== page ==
After five days there I feel rested…and raring to go.
Coming up this week…
I’m leaving Cherokee this Monday morning to head up to Augusta. I decided to take the opportunity of not having to fly, for a change. So I’ve loaded up the boot of the car and I’m going to make the four-hour drive and hopefully get to the golf course around lunchtime. I can’t wait to get there and tee it up. It’s an exciting week, the first major of the year, and there’s lots of anticipation. That feeling when you get to Augusta – let me tell you, the excitement never seems to wear off.
Obviously the big talking point this year is some of the changes they’ve made to the golf course, mainly the additional length which takes it up to 7,445 yards. It’s now officially the second longest major championship golf course in history, just 60 yards shorter than Whistling Straits where we played the USPGA in 2004.
Changes at Augusta National
The rough has been grown a little more compared to how it used to be, although it’s nothing like as severe as the kind of rough you see at other majors. Also, the fairways have been pinched-in a little and they’ve planted a lot of new trees, so it’ll be harder than ever to keep the ball on the ‘short stuff’. And trust me, that’s where you want and need to be, because the added length means we’re hitting some pretty serious clubs into these greens now. The committee made these changes in order to restore some of the old shot values, but I’ve spoken to quite a few players and I think it’s fair to say that on a lot of holes we’ll be hitting clubs that we’ve hardly ever hit before. When I was here for my couple of practice rounds a few weeks ago, I hit a 4-iron into the new-look par-4 7th. That used to be a flick with a wedge.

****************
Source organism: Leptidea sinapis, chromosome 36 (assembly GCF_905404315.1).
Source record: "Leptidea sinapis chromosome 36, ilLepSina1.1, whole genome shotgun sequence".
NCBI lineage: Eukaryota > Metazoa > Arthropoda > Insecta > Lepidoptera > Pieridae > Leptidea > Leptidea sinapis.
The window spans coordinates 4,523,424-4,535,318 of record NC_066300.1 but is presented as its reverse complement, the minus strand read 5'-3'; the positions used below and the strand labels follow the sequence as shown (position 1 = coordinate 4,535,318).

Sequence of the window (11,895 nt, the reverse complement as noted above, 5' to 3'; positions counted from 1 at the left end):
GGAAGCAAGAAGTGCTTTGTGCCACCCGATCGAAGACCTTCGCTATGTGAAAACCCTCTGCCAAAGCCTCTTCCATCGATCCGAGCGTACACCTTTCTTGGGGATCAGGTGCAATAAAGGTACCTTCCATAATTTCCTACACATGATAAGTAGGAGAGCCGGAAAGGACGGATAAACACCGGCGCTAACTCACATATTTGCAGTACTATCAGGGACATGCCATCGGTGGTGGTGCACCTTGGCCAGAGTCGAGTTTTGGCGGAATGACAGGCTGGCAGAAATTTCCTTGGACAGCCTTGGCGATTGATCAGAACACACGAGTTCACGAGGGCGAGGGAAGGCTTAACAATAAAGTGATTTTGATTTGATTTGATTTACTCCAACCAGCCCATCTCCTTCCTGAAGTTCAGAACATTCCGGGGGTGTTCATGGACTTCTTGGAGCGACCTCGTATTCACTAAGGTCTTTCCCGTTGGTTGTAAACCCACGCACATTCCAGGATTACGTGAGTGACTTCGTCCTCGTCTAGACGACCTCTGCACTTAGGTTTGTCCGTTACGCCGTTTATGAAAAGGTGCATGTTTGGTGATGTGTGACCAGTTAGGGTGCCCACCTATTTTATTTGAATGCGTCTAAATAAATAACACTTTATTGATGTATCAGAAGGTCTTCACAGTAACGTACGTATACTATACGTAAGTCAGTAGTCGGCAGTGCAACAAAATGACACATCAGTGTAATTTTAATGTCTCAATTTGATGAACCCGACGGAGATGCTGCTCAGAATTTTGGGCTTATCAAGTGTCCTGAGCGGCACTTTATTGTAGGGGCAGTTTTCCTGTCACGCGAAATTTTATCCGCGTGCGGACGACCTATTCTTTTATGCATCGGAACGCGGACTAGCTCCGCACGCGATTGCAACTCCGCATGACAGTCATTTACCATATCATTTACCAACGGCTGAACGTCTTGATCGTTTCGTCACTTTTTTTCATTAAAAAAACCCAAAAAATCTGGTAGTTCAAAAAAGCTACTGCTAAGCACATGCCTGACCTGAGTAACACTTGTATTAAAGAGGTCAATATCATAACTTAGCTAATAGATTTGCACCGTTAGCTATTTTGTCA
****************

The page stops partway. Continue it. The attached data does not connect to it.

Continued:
Let me talk you through the main changes, briefly.
The 1st hole used to be a pretty simple tee shot, for the long hitters at least. You just aimed at the right-hand bunker and bombed it straight over. Not any more. The tee was moved back 25 yards in 2002, which is when they also made the fairway bunker bigger. This year they’ve stretched the hole by a further 20 yards and planted some new trees down the left-hand side, which tightens things up a bit. It’s 455 yards now and you need to be wide awake from the word go.
The new-look 4th hole is pretty controversial, judging from some people’s initial reactions. Admittedly it was always a tough par-3 this one, but they’ve moved the tee back another 35 paces so it now measures 240 yards. This hole is one of the reasons I’ll be carrying a 5-wood in my bag this year. It’s going to be a tough green to hit.
The 7th hole…well, I’ve already mentioned that. It’s a 450-yarder now, with new trees planted either side of the fairway to pinch-in the target area. It’s a slightly uphill approach shot and the green is shallow from front to back. If you’re going in here with a long-iron, or even a fairway metal as some players are predicting if conditions are tough, only a perfect golf shot will do.
The 11th has always been a tough cookie…even when it was 455 yards. Now it’s 505 yards and the tee has been moved and some new trees planted, so you basically have to drive through a chute of trees. We’ll be hitting into this green with longer clubs than ever before. Level-fours here for the week will be worth some cash!